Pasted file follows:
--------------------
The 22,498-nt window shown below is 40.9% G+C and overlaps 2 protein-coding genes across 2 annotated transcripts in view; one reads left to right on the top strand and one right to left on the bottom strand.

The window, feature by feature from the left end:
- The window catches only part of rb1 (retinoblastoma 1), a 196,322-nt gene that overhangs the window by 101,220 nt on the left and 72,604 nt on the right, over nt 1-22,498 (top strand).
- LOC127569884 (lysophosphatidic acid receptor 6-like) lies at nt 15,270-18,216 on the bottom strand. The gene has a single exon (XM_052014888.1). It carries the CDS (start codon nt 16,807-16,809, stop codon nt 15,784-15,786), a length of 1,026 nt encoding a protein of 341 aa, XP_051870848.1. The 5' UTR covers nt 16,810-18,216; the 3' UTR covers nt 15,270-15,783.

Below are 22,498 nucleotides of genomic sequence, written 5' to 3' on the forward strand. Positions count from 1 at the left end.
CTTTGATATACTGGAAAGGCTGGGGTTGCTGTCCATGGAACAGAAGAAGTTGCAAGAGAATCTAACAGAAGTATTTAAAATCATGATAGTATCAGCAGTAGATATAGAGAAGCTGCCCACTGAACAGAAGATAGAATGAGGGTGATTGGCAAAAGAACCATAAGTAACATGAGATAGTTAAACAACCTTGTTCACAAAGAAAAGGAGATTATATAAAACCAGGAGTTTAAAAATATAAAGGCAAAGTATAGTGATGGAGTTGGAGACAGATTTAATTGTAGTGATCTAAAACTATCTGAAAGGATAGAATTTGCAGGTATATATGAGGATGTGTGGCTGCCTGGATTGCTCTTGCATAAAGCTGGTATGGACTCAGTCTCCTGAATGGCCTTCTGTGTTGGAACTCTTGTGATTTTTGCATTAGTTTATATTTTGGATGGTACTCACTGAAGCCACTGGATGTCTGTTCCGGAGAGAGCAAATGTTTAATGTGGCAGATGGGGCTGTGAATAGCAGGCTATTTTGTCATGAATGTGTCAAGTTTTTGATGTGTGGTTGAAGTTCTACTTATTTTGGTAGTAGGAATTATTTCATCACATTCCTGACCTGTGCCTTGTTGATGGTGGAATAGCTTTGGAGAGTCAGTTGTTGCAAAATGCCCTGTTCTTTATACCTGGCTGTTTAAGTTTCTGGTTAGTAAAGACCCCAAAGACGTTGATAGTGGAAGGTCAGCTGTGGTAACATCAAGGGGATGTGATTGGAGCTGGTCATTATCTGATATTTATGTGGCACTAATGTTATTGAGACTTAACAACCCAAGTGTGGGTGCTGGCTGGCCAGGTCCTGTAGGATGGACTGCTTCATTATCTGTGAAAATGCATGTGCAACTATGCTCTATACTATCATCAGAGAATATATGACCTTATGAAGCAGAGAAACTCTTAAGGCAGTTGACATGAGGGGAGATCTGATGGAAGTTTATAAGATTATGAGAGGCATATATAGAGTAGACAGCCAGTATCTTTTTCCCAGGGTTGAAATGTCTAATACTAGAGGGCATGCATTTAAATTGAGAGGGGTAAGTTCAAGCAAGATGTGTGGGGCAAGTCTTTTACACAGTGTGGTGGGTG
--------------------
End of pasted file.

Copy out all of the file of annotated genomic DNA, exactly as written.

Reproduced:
The 22,498-nt window shown below is 40.9% G+C and overlaps 2 protein-coding genes across 2 annotated transcripts in view; one reads left to right on the top strand and one right to left on the bottom strand.

The window, feature by feature from the left end:
- The window catches only part of rb1 (retinoblastoma 1), a 196,322-nt gene that overhangs the window by 101,220 nt on the left and 72,604 nt on the right, over nt 1-22,498 (top strand).
- LOC127569884 (lysophosphatidic acid receptor 6-like) lies at nt 15,270-18,216 on the bottom strand. The gene has a single exon (XM_052014888.1). It carries the CDS (start codon nt 16,807-16,809, stop codon nt 15,784-15,786), a length of 1,026 nt encoding a protein of 341 aa, XP_051870848.1. The 5' UTR covers nt 16,810-18,216; the 3' UTR covers nt 15,270-15,783.

Below are 22,498 nucleotides of genomic sequence, written 5' to 3' on the forward strand. Positions count from 1 at the left end.
CTTTGATATACTGGAAAGGCTGGGGTTGCTGTCCATGGAACAGAAGAAGTTGCAAGAGAATCTAACAGAAGTATTTAAAATCATGATAGTATCAGCAGTAGATATAGAGAAGCTGCCCACTGAACAGAAGATAGAATGAGGGTGATTGGCAAAAGAACCATAAGTAACATGAGATAGTTAAACAACCTTGTTCACAAAGAAAAGGAGATTATATAAAACCAGGAGTTTAAAAATATAAAGGCAAAGTATAGTGATGGAGTTGGAGACAGATTTAATTGTAGTGATCTAAAACTATCTGAAAGGATAGAATTTGCAGGTATATATGAGGATGTGTGGCTGCCTGGATTGCTCTTGCATAAAGCTGGTATGGACTCAGTCTCCTGAATGGCCTTCTGTGTTGGAACTCTTGTGATTTTTGCATTAGTTTATATTTTGGATGGTACTCACTGAAGCCACTGGATGTCTGTTCCGGAGAGAGCAAATGTTTAATGTGGCAGATGGGGCTGTGAATAGCAGGCTATTTTGTCATGAATGTGTCAAGTTTTTGATGTGTGGTTGAAGTTCTACTTATTTTGGTAGTAGGAATTATTTCATCACATTCCTGACCTGTGCCTTGTTGATGGTGGAATAGCTTTGGAGAGTCAGTTGTTGCAAAATGCCCTGTTCTTTATACCTGGCTGTTTAAGTTTCTGGTTAGTAAAGACCCCAAAGACGTTGATAGTGGAAGGTCAGCTGTGGTAACATCAAGGGGATGTGATTGGAGCTGGTCATTATCTGATATTTATGTGGCACTAATGTTATTGAGACTTAACAACCCAAGTGTGGGTGCTGGCTGGCCAGGTCCTGTAGGATGGACTGCTTCATTATCTGTGAAAATGCATGTGCAACTATGCTCTATACTATCATCAGAGAATATATGACCTTATGAAGCAGAGAAACTCTTAAGGCAGTTGACATGAGGGGAGATCTGATGGAAGTTTATAAGATTATGAGAGGCATATATAGAGTAGACAGCCAGTATCTTTTTCCCAGGGTTGAAATGTCTAATACTAGAGGGCATGCATTTAAATTGAGAGGGGTAAGTTCAAGCAAGATGTGTGGGGCAAGTCTTTTACACAGTGTGGTGGGTG